Back in May, the Italian luxury plus-size brand Marina Rinaldi started a new campaign called Women Are Back. Dedicated to celebrating curves, femininity, and confidence, the project set out to fly 12 plus-size bloggers to Milan, where they would join forces with the Max Mara Fashion Group brand to form an epic collaboration. The ultimate result would be a video series and stunning portraiture. Among the women were Gabi Gregg of Gabifresh, Georgina Horne of Fuller Figure, Fuller Bust, Marie Denee of The Curvy Fashionista, plus-size model Katya Zharkova and Stephanie Zwicky of Le Blog de Big Beauty.
Each of the 12 bloggers was photographed by Riccardo Vimercati and ended up with breathtaking portraits that were showcased at the newest Marina Rinaldi store opening in Milan. Luckily, the images have finally been released to the public, and they seriously couldn’t be any more striking.
What is perhaps so amazing about this campaign is the quality, time, and dedication put into it. Marina Rinaldi and the troupe of international bloggers strongly invested in the promotion of body love and plus-size incorporation within the fashion industry — including in luxury brands like this one.
Georgina Horne, who has been blogging for two and a half years, says she felt “blessed, humbled and grateful” to have been selected for this kind of mission. To Horne, the campaign stood for deep, emotional, mental and physical empowerment:
'Women Are Back' is not meant to be a body shaming or snarking campaign. It’s not stating that women who are bigger are 'real" or anything else. It simply means that women who want to dress however they want, and not follow what all those size 'rules' dictate, are back. They’re back wearing leather, bodycons, patterns, short skirts and anything else they would like to be seen in.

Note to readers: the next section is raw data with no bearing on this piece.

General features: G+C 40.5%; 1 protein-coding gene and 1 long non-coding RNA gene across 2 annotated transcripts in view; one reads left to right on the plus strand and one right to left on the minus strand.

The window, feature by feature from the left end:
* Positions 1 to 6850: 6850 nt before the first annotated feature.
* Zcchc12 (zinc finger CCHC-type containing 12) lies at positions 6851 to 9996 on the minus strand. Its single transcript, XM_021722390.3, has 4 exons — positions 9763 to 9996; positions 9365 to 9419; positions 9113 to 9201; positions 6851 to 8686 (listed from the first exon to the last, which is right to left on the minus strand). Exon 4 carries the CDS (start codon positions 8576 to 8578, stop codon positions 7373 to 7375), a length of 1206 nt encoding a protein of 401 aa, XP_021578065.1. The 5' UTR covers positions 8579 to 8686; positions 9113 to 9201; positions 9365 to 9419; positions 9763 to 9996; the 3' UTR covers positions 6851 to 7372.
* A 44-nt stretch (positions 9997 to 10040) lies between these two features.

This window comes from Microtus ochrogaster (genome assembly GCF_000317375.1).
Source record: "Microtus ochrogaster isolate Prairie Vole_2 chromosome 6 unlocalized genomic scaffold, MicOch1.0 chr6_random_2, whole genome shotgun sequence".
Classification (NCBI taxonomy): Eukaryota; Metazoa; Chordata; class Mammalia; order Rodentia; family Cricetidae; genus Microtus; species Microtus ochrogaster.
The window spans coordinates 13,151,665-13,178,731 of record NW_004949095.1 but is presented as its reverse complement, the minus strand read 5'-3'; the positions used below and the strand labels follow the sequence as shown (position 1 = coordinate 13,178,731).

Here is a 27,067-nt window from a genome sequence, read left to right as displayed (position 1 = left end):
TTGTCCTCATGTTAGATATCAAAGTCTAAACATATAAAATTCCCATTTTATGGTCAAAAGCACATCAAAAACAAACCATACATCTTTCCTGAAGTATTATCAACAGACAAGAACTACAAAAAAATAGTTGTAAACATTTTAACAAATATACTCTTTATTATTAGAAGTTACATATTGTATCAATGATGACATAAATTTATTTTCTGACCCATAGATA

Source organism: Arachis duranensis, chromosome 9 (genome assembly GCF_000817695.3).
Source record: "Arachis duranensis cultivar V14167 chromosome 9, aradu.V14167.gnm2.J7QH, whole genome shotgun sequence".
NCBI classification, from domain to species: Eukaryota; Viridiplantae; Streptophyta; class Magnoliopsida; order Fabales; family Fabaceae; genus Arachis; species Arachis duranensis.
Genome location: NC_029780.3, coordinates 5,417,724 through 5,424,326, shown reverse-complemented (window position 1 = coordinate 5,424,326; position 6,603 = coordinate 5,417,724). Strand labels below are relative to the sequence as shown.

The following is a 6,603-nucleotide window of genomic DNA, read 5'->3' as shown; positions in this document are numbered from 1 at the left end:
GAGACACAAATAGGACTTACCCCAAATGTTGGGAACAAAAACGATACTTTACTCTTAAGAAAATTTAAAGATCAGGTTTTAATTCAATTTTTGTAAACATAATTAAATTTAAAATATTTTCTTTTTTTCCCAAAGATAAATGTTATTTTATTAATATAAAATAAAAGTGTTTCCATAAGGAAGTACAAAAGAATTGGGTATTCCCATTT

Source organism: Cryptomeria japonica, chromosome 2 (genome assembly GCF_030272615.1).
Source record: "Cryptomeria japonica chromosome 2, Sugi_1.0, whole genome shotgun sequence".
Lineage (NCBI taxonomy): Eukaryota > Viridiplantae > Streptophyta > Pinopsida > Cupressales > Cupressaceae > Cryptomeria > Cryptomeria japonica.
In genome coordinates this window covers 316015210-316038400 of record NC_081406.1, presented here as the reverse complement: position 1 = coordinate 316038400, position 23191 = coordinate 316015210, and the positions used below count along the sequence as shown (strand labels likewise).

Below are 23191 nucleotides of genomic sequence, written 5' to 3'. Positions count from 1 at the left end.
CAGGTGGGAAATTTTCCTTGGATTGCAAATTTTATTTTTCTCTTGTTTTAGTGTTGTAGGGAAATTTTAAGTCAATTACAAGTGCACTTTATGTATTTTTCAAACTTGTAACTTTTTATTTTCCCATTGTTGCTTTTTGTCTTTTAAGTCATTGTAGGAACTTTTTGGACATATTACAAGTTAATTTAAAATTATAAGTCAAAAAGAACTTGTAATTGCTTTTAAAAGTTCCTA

She points out something crucial, and that’s that the campaign doesn’t set out to say all fuller-figured women are somehow better or more attractive — but instead, to show that all women are beautiful, and to return some of that lost strength to the plus-size women who’ve been told for ages that they are somehow less than everyone else. As Horne says, to show that “beauty isn’t a size.”
In fact, one of Horne’s personal goals is to show that body shaming toward anyone is wrong, be they a size two or a 22:
I want to stop women from thinking that women who are smaller/bigger than them are their enemies. Body snarking helps no one and women (and men) need to stop thinking that putting someone down lifts you up. It doesn't.
Marie Denee of The Curvy Fashionista says that whole experience was surreal. “I mean. DUDE. Milan. THAT is fancy,” she told me. Although ‘Women are Back’ is geared toward plus-size ladies, Denee believes that the ideology is something that all women should be able to relate to:
I see this as a celebration of women in their entirety — the beauty, the sensuality, the fashion that has often been denied to plus-size women.
The project aims to show that plus women can and should have available to them the high-end fashion that straight size women do, but it also wants to celebrate womanhood in a global, size-less kind of way. By showing that plus-size women can do high-fashion, ‘Women are Back’ is another stepping stone in the crusade for equality in fashion and size acceptance. It’s a step in showing that we’re all the same, and after all, isn't that the whole point of the size-acceptance movement?
Denee says that the shoot was an emotional experience:
Let me tell you, I cried a few times. A few of us did. We hugged it out, in disbelief that THIS was happening. That THEY (mainstream fashion) were paying attention to us. That WE were part of a campaign that was so amazingly done, so impactful, so cool.
As for the campaign’s ultimate goals, Horne says:
I hope the campaign can show women that size shouldn't be a barrier to happiness, fashion or health. We are so obsessed with getting fit and getting thin, that we sometimes need to reminder to celebrate our bodies as they are RIGHT NOW. Sure, I personally would love to be a bit less wobbly. Does it mean I should stop wearing bodycon dresses and leopard print and skinny jeans until then? Hell no!
We couldn’t have said it any better.